It is now one hundred days since I started my role as chairman of Lloyd’s, the world’s biggest insurance and reinsurance market. During that time, a series of devastating natural catastrophes has struck in the Caribbean, the US, Mexico and South Asia. As a result, governments, businesses and communities around the world are relying on Lloyd’s to help them rebuild their lives and livelihoods.
From the Lloyd’s building in London, on any given day we pay out about $50m (£38m) in claims. Of course the last few weeks have been anything but normal. And these disasters remind us of our purpose at Lloyd’s and in the wider insurance market, which is to help governments, communities and people recover more quickly from disaster, by providing them with the financial resources they need.
The devastating impact of these disasters is also a reminder of the need for governments to be better prepared for the impact of climate change. Insurance cannot be a substitute for the preparations necessary to mitigate the impact of these disasters. But insurance has a very valuable role to play in the rebuilding work.
What is emerging from these recent tragedies is the level of under-insurance that persists even in wealthy economies like the US. Governments must do more to promote the benefits of insurance to protect their citizens and must resist the temptation to raise taxes and build protectionist walls around the free movement of insurance capital. Lloyd’s is in the business of allowing governments to export their risks and we have already begun paying hundreds of millions to victims in the Caribbean and the US.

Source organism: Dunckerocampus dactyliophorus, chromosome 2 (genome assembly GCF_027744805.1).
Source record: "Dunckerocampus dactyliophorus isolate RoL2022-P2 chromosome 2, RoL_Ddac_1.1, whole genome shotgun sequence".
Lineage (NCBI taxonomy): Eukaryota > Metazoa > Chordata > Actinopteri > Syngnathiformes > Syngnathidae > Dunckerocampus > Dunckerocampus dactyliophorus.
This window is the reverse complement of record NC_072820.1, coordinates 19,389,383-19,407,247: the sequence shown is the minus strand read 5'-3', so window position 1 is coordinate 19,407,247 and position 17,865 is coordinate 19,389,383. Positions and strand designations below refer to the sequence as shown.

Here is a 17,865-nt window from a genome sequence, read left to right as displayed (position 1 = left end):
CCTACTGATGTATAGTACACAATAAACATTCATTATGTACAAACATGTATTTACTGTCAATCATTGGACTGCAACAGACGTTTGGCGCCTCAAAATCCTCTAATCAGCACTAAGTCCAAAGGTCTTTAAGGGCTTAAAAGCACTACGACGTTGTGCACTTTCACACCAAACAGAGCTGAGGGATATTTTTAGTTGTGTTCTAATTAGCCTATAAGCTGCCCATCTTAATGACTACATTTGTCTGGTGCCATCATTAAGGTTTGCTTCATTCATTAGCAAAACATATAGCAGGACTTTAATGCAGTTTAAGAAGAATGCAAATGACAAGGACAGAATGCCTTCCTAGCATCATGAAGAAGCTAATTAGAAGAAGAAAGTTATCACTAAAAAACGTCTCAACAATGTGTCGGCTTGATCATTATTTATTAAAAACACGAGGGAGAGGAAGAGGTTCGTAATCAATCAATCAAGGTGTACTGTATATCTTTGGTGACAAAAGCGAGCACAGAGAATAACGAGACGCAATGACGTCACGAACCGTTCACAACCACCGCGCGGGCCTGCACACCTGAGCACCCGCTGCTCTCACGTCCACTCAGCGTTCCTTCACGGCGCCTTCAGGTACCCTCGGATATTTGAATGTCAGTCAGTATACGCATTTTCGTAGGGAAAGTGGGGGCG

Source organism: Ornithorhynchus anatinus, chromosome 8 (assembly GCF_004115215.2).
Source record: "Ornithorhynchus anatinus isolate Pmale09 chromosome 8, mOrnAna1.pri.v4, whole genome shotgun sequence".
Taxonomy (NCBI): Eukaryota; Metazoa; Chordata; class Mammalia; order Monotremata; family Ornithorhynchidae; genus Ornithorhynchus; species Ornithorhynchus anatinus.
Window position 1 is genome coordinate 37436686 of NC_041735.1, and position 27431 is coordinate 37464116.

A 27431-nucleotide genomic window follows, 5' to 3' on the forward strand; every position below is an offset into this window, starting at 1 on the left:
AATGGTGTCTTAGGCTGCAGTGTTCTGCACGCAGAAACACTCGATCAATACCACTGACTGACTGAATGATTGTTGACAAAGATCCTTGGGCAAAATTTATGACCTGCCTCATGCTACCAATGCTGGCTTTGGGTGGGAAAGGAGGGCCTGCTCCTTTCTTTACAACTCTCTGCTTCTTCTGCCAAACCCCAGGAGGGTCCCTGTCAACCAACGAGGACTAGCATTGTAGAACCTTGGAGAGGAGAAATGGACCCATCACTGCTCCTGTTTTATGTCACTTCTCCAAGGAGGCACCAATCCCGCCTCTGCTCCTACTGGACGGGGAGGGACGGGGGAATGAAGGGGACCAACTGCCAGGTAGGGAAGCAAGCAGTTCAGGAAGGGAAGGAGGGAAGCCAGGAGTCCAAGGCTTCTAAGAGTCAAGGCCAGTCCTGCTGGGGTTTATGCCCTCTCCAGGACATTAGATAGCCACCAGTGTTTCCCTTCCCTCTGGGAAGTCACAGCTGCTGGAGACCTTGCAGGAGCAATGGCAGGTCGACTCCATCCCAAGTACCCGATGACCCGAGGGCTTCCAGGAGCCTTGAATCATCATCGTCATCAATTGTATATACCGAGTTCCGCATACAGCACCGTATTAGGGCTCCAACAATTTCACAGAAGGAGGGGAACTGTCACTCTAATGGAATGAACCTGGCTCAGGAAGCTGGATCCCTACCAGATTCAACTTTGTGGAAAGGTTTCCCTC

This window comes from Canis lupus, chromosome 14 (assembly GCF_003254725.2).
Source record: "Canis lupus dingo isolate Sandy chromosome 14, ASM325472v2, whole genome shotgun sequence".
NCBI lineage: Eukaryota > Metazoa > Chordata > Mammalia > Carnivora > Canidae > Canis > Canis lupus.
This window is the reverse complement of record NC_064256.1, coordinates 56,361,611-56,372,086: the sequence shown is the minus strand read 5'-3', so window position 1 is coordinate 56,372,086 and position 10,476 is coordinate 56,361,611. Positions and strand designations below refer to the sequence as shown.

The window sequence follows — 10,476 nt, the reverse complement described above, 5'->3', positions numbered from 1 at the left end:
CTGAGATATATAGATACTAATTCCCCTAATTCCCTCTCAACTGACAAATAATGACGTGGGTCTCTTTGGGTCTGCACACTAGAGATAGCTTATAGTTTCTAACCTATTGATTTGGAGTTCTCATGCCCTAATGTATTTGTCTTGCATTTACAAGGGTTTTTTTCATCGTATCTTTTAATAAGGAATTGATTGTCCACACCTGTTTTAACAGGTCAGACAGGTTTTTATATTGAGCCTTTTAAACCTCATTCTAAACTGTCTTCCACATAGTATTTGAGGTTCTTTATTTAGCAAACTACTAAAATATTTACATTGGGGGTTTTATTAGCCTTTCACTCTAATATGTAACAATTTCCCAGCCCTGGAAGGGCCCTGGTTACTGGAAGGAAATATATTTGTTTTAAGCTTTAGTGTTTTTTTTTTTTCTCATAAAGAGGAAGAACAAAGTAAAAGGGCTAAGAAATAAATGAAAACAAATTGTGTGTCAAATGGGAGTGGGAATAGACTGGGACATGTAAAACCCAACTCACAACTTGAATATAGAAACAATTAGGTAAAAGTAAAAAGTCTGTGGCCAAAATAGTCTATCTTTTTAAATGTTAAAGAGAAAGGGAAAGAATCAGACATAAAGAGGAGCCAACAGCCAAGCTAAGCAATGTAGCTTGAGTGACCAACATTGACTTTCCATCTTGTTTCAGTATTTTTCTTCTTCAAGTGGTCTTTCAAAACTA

In fact, Lloyd’s has paid out over $90bn in claims over the last five years, and the great majority of these claims have been paid in support of disasters thousands of miles away.
So advocating loudly for the value represented by insurance, and to argue against protectionism and excessive taxation that result in under-insurance and hardship, must continue to be a priority for Lloyd’s.
Notwithstanding the continued strength of Lloyd’s, which was highlighted in last week’s interim financial results, a second priority must be to continue to address the very significant inefficiency that persists in commercial and wholesale insurance markets. All market participants must work to change that. The London market has modernisation programmes and it is imperative these are implemented quickly.
A third priority is to continue to promote and protect the distribution of our products globally: to protect the licences we have in over 200 markets; and to seek licences in new markets. That is why we welcome the Prime Minister’s words about wanting to reach agreement with the EU on issues including transitional arrangements and immigration.
A fourth priority is innovation. Technology is creating new risks and we must develop products that respond to these risks. Lloyd’s rightly has a global reputation for its leadership role in innovation in insurance. But the industry itself is not yet innovative enough. Lloyd’s is a leader in the development of cyber- risk protection policies, but other new products are needed.
If Lloyd’s did not exist today, no one would invent it, and yet it is a brilliant invention that has shown a capacity to adapt, to change and to grow for more than 300 years.
Our ability to respond effectively in times like these is what sets us apart. As I write, teams of people from the Lloyd’s market are helping communities and businesses. And I believe that by continuing to invest in improving the market’s processes; to advocate for the free movement of insurance capital; and to promote a culture of innovation, we will enable Lloyd’s to go on fulfilling our purpose of helping our clients rebuild their lives and livelihoods after tragedy has struck.
Bruce Carnegie-Brown is the chairman of Lloyd’s